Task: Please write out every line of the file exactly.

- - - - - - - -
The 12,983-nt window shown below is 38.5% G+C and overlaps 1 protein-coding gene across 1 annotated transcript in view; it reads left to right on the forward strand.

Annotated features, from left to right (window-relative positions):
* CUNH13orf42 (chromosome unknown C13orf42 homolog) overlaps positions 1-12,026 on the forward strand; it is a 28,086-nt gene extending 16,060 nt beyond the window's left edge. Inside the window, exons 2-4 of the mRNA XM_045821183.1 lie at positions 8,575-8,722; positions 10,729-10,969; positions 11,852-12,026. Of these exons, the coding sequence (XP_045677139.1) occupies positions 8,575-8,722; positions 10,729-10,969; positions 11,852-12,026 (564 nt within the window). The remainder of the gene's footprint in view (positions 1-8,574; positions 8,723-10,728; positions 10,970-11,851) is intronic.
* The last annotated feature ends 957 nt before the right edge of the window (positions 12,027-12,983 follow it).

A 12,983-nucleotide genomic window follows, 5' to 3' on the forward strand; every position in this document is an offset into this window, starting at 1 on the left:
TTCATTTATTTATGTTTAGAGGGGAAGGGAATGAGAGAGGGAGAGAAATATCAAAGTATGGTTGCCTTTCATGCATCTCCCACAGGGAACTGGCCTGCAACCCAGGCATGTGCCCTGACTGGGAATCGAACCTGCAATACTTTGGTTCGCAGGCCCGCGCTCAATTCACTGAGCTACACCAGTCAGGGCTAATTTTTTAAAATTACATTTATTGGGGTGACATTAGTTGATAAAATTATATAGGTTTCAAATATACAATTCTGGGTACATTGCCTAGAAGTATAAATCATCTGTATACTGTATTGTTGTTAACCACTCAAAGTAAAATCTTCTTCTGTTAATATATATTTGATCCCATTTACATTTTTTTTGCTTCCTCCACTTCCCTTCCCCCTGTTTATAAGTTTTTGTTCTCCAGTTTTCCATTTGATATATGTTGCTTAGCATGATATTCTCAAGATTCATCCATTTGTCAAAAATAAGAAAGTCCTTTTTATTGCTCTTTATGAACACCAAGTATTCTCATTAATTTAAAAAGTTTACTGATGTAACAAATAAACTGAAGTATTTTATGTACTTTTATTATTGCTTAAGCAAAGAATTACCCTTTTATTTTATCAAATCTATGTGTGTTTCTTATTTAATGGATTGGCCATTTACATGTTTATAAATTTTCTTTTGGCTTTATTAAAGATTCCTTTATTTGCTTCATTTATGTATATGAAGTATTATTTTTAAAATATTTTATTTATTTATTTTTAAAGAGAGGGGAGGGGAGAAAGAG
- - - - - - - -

The 12,983-nt window shown below is 38.5% G+C and overlaps 1 protein-coding gene across 1 annotated transcript in view; it reads left to right on the forward strand.

Annotated features, from left to right (window-relative positions):
* CUNH13orf42 (chromosome unknown C13orf42 homolog) overlaps positions 1-12,026 on the forward strand; it is a 28,086-nt gene extending 16,060 nt beyond the window's left edge. Inside the window, exons 2-4 of the mRNA XM_045821183.1 lie at positions 8,575-8,722; positions 10,729-10,969; positions 11,852-12,026. Of these exons, the coding sequence (XP_045677139.1) occupies positions 8,575-8,722; positions 10,729-10,969; positions 11,852-12,026 (564 nt within the window). The remainder of the gene's footprint in view (positions 1-8,574; positions 8,723-10,728; positions 10,970-11,851) is intronic.
* The last annotated feature ends 957 nt before the right edge of the window (positions 12,027-12,983 follow it).

A 12,983-nucleotide genomic window follows, 5' to 3' on the forward strand; every position in this document is an offset into this window, starting at 1 on the left:
TTCATTTATTTATGTTTAGAGGGGAAGGGAATGAGAGAGGGAGAGAAATATCAAAGTATGGTTGCCTTTCATGCATCTCCCACAGGGAACTGGCCTGCAACCCAGGCATGTGCCCTGACTGGGAATCGAACCTGCAATACTTTGGTTCGCAGGCCCGCGCTCAATTCACTGAGCTACACCAGTCAGGGCTAATTTTTTAAAATTACATTTATTGGGGTGACATTAGTTGATAAAATTATATAGGTTTCAAATATACAATTCTGGGTACATTGCCTAGAAGTATAAATCATCTGTATACTGTATTGTTGTTAACCACTCAAAGTAAAATCTTCTTCTGTTAATATATATTTGATCCCATTTACATTTTTTTTGCTTCCTCCACTTCCCTTCCCCCTGTTTATAAGTTTTTGTTCTCCAGTTTTCCATTTGATATATGTTGCTTAGCATGATATTCTCAAGATTCATCCATTTGTCAAAAATAAGAAAGTCCTTTTTATTGCTCTTTATGAACACCAAGTATTCTCATTAATTTAAAAAGTTTACTGATGTAACAAATAAACTGAAGTATTTTATGTACTTTTATTATTGCTTAAGCAAAGAATTACCCTTTTATTTTATCAAATCTATGTGTGTTTCTTATTTAATGGATTGGCCATTTACATGTTTATAAATTTTCTTTTGGCTTTATTAAAGATTCCTTTATTTGCTTCATTTATGTATATGAAGTATTATTTTTAAAATATTTTATTTATTTATTTTTAAAGAGAGGGGAGGGGAGAAAGAG